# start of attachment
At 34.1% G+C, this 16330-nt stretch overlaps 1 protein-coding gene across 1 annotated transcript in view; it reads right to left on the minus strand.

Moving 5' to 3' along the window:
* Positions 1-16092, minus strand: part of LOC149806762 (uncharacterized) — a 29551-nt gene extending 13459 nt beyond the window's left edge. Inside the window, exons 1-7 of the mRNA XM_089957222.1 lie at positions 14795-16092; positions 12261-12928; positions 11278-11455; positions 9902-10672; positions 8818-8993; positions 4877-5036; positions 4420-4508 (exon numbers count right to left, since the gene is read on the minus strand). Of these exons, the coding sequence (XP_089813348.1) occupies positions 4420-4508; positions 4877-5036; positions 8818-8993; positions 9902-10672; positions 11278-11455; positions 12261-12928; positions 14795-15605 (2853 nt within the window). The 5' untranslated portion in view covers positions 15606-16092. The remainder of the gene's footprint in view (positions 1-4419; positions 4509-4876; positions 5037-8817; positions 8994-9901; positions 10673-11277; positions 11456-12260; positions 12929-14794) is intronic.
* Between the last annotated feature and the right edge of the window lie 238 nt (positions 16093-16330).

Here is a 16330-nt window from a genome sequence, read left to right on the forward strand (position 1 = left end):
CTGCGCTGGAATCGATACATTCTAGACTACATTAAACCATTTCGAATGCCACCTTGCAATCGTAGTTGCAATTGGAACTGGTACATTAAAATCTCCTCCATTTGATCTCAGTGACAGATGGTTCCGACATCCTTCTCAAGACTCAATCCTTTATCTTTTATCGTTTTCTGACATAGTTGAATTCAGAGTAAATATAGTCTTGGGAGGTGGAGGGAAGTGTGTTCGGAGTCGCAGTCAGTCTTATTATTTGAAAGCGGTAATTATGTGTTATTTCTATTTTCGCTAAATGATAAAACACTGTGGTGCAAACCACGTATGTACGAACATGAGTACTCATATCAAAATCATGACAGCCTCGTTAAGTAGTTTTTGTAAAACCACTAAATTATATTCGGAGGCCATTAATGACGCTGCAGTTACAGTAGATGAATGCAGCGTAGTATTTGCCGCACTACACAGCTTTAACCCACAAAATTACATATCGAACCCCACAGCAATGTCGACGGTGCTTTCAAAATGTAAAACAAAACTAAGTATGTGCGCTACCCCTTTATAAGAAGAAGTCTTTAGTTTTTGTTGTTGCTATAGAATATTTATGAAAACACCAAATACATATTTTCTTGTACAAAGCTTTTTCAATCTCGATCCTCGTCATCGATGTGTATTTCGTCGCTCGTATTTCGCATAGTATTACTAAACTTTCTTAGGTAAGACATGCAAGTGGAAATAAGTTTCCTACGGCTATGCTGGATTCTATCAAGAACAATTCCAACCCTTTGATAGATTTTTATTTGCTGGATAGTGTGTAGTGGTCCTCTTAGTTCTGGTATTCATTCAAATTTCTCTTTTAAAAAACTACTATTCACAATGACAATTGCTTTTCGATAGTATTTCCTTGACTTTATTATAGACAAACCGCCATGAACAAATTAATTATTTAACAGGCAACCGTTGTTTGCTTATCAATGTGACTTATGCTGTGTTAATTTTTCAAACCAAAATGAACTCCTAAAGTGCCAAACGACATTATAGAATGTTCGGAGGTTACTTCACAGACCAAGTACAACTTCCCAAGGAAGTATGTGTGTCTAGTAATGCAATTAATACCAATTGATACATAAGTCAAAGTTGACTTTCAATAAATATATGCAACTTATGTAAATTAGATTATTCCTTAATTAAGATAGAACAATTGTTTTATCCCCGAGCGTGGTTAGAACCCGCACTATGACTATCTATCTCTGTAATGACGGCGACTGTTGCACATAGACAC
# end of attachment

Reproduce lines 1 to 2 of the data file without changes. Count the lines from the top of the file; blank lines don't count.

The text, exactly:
At 34.1% G+C, this 16330-nt stretch overlaps 1 protein-coding gene across 1 annotated transcript in view; it reads right to left on the minus strand.

Moving 5' to 3' along the window: